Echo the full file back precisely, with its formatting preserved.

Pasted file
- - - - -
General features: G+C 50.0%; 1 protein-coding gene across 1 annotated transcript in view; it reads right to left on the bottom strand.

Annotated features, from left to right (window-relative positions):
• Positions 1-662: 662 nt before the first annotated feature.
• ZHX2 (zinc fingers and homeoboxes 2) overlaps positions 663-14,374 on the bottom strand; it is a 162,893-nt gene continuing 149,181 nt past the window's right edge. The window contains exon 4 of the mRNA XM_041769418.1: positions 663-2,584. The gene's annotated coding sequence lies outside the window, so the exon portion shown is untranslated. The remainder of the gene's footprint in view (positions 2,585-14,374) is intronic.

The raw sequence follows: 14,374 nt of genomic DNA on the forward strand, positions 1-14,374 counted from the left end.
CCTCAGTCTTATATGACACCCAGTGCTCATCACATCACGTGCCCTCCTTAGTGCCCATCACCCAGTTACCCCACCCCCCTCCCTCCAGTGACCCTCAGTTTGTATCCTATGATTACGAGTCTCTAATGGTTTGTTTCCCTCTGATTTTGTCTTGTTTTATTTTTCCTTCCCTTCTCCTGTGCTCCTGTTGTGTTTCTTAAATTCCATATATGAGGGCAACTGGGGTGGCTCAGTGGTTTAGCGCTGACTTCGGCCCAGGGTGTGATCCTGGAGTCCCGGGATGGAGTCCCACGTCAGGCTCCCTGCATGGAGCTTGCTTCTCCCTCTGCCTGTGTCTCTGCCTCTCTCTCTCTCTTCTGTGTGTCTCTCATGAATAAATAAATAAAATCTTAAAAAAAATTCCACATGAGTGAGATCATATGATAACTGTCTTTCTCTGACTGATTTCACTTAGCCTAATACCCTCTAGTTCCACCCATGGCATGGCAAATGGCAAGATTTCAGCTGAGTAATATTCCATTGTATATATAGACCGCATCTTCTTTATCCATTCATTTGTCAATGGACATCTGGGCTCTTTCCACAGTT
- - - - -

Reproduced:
General features: G+C 50.0%; 1 protein-coding gene across 1 annotated transcript in view; it reads right to left on the bottom strand.

Annotated features, from left to right (window-relative positions):
• Positions 1-662: 662 nt before the first annotated feature.
• ZHX2 (zinc fingers and homeoboxes 2) overlaps positions 663-14,374 on the bottom strand; it is a 162,893-nt gene continuing 149,181 nt past the window's right edge. The window contains exon 4 of the mRNA XM_041769418.1: positions 663-2,584. The gene's annotated coding sequence lies outside the window, so the exon portion shown is untranslated. The remainder of the gene's footprint in view (positions 2,585-14,374) is intronic.

The raw sequence follows: 14,374 nt of genomic DNA on the forward strand, positions 1-14,374 counted from the left end.
CCTCAGTCTTATATGACACCCAGTGCTCATCACATCACGTGCCCTCCTTAGTGCCCATCACCCAGTTACCCCACCCCCCTCCCTCCAGTGACCCTCAGTTTGTATCCTATGATTACGAGTCTCTAATGGTTTGTTTCCCTCTGATTTTGTCTTGTTTTATTTTTCCTTCCCTTCTCCTGTGCTCCTGTTGTGTTTCTTAAATTCCATATATGAGGGCAACTGGGGTGGCTCAGTGGTTTAGCGCTGACTTCGGCCCAGGGTGTGATCCTGGAGTCCCGGGATGGAGTCCCACGTCAGGCTCCCTGCATGGAGCTTGCTTCTCCCTCTGCCTGTGTCTCTGCCTCTCTCTCTCTCTTCTGTGTGTCTCTCATGAATAAATAAATAAAATCTTAAAAAAAATTCCACATGAGTGAGATCATATGATAACTGTCTTTCTCTGACTGATTTCACTTAGCCTAATACCCTCTAGTTCCACCCATGGCATGGCAAATGGCAAGATTTCAGCTGAGTAATATTCCATTGTATATATAGACCGCATCTTCTTTATCCATTCATTTGTCAATGGACATCTGGGCTCTTTCCACAGTT